In search of heavenly messages on Swiss soil

In the late night hours of August, meteors can be seen darting across the northeast sky. What traces do these heavenly bodies leave behind – in myths, literature and on the Earth itself? The NL has tracked these celestial messengers in the digital newspaper archive.

Depiction of two graph paper pages from the school notebook of Friedrich Dürrenmatt from around 1930. On the left, the names of stars, constellations and other celestial phenomena are written in pencil in neat penmanship. This list includes Perseus, a constellation that lends its name to the annual meteor showers – Perseids – that take place in its vicinity every July and August. On the right, the constellations mentioned in the legend are sketched out.
Friedrich Dürrenmatt: school notebook with sketches of stars – two-page spread 2
© CDN/Schweizerische Eidgenossenschaft

Every month, the Mirasteilas Observatory (GR) sights up to 900 meteoroids – what meteors are called before they enter the Earth’s atmosphere. Once these bodies hit the ground, they are known as meteorites. There have been eleven confirmed meteorite crashes on Swiss soil. Every day, around 1,000 to 6,500 tonnes of material from outer space rains down on our planet. Considering the amounts, it is astonishing that meteorites only rarely make their physical impact felt. However, these heavenly bodies have been a source of inspiration for humanity for eons.

Meteor-wrongs and literary inspiration

The significance that people attribute to “shooting stars” has always been contradictory. Some saw them as divine sparks, while others considered them to be bringers of mischief or signs that the sky was about to fall.

Dürrenmatt Meteor
Friederich Dürrenmatt: detail of “Unheilvoller
Meteor” (Ominous meteor), 1980, gouache
on cardboard
© CDN/Schweizerische Eidgenossenschaft

A mythical flash in the heavens was described in Switzerland in 1421: a farmer by the name of Stämpfli spotted the figure of a fire-breathing dragon in the sky near Rothenburg. The dragon supposedly dropped something that fell to the Earth, causing Stämpfli to pass out from sheer fright. When he regained consciousness, he found a round stone with a peculiar pattern lying next to him: the Dragon’s Eye of Lucerne. However, this story remains in the realm of legend, and the stone was revealed to be a “meteor-wrong”, i.e., not actually a meteorite at all.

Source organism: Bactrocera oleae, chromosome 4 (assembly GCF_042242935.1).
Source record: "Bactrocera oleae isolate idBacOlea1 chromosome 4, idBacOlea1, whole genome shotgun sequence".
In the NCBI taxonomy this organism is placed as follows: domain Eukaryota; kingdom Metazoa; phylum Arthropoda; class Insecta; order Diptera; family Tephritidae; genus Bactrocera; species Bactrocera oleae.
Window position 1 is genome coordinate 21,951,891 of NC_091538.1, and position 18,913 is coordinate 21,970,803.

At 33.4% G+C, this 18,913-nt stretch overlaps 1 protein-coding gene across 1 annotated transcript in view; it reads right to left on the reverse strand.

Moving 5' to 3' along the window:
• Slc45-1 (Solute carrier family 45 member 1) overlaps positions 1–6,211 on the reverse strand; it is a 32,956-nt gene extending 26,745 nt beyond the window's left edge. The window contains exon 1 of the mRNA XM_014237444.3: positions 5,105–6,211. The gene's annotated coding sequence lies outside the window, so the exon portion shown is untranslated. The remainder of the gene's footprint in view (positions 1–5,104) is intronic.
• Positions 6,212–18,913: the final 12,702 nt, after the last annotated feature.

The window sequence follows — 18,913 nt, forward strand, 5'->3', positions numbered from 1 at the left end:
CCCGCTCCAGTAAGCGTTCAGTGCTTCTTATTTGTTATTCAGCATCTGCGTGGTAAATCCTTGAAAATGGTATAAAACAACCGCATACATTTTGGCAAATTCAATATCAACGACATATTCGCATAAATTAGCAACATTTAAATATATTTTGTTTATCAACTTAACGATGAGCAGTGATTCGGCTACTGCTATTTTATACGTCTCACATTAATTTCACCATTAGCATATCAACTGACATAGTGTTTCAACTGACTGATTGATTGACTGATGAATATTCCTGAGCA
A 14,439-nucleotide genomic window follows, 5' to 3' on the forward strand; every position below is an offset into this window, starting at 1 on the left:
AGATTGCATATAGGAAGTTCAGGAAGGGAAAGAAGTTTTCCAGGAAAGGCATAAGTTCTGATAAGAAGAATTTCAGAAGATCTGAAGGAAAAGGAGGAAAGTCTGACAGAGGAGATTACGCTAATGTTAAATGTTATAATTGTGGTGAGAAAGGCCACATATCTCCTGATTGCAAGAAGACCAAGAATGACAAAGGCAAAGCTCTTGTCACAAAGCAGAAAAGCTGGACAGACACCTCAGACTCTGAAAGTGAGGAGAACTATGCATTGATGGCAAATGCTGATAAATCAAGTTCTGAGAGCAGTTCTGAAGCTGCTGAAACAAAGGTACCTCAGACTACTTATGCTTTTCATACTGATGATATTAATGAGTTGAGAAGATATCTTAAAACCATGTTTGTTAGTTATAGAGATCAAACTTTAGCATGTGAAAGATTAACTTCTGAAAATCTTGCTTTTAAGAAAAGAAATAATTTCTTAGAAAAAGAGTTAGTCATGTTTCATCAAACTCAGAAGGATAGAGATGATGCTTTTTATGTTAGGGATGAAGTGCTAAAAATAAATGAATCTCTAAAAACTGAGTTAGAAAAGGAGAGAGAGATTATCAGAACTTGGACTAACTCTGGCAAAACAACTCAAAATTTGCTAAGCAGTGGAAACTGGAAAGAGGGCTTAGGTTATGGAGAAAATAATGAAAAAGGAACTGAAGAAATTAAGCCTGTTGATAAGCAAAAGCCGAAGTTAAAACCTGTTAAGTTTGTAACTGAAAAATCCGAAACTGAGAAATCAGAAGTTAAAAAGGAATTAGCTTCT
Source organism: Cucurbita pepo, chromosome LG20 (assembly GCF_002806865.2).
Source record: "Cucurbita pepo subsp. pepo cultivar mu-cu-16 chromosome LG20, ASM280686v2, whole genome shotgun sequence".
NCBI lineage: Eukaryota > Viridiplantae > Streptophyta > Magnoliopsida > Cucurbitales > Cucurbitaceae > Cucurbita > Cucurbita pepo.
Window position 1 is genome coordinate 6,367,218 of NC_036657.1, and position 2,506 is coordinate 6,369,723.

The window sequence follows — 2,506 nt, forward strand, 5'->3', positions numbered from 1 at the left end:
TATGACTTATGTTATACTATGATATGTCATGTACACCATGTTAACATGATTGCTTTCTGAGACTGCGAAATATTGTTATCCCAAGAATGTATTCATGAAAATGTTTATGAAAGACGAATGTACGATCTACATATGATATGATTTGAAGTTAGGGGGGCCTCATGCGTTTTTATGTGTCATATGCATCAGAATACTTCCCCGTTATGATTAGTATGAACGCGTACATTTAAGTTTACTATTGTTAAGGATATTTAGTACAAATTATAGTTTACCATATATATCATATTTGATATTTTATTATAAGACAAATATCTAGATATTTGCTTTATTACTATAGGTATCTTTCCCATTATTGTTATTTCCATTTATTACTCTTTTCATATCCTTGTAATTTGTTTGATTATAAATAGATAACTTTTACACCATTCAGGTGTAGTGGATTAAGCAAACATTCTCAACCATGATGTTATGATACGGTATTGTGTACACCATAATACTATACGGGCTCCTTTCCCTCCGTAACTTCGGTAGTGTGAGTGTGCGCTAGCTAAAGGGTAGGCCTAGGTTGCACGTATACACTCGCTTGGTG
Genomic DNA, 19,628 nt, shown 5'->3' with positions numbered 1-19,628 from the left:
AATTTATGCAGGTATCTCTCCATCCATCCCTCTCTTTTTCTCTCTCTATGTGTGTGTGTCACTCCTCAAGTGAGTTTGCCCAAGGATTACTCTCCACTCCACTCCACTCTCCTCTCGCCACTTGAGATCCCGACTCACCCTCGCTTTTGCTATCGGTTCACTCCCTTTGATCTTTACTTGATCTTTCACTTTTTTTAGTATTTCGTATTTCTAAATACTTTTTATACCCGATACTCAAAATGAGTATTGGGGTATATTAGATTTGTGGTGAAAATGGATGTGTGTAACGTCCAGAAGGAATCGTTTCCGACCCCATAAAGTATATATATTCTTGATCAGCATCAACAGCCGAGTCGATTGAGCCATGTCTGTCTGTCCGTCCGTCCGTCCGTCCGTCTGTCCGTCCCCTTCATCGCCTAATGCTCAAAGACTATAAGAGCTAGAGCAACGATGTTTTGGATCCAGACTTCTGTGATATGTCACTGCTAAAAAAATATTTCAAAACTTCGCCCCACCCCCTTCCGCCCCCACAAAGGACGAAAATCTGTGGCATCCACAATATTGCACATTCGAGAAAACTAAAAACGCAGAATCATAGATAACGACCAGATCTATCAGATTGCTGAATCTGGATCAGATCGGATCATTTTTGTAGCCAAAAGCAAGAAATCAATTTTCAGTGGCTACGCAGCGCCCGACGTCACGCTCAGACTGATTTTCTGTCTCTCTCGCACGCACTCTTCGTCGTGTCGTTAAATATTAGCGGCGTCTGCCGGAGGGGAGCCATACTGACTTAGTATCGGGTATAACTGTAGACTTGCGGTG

These heavenly bodies have also left an impact in Swiss art and literature. Author Friedrich Dürrenmatt, for instance, showed an interest in astronomy as a young pupil. In his later works, he used the impact of a meteorite as a metaphor for the unexpected and unpredictable. 

Traces of the heavens on Swiss soil

The rare instances when people and meteorites meet are usually less dramatic. Reto Merlo from Grüningen (ZH) stumbled upon a 4.87-gram stone on Le Chasseron (VD) during a school trip to the mountains in the summer of 1959. He glued it to a wooden board and kept it there until 2017. After reading about meteorites, he sent the stone to the Natural History Museum Bern, which then forwarded it to the University of Lausanne. This particular rock turned out to be a beautifully coloured meteorite.

On an afternoon in 1856, hunters Gottlieb Fankhauser and Joseph Aeschlimann were standing west of the Lower Rafrüti (Emmental) when suddenly, something whizzed past them with strong flash of light and a violent boom. It was only thirty years later that Andreas Zürcher, the tenant of the alp, found an 18-kilogram object – part of the meteor that had thundered down to earth in 1856 and broken apart in the atmosphere. He assumed it was a cannonball from the transitional time between the Napoleonic Act of Mediation and the Restoration period. He sometimes heated up the stone in winter and used it to keep his cattle’s water supply from freezing or as a practical heating pad in bed. In the summer of 1900, he received a visit from a secondary school teacher by the name of Widmer. Thinking that the stone might be a meteorite, Widmer sent it to the Natural History Museum Bern. The true nature of the “cannonball” was only revealed 16 years after its discovery.

In 1984, a farmer named Margrit Christen happened upon a strange 16-kilogram stone while plowing in Gruebmatt (BE). This turned out to be part of the Twannberg meteorite. According to Beda Hofmann of the Natural History Museum Bern, it fell from the skies around 165,000 years ago and broke into pieces. The Twannberg meteorite must have weighed 1,000 tonnes, but only 150 kilograms have been found thus far. As of 2022, 1,602 samples from the Twannberg strewn field have been collected. In the first decade of the 2000s, media reports about the falling star of Twannberg inspired many volunteer meteorite hunters and journalists to scour the area – much to the chagrin of local farmers. For scientists, however, discovering the extent of the scatter field size was a sensation.

These Swiss meteorite stories – and many more like them – can be accessed anywhere and anytime at, the open access platform for digitalised newspapers in Switzerland. The Perseids meteor shower can be viewed free of charge every year from 17 July to 24 August – and can perhaps serve as inspiration for additional stories.

Bibliography and sources

Last modification 17.08.2023

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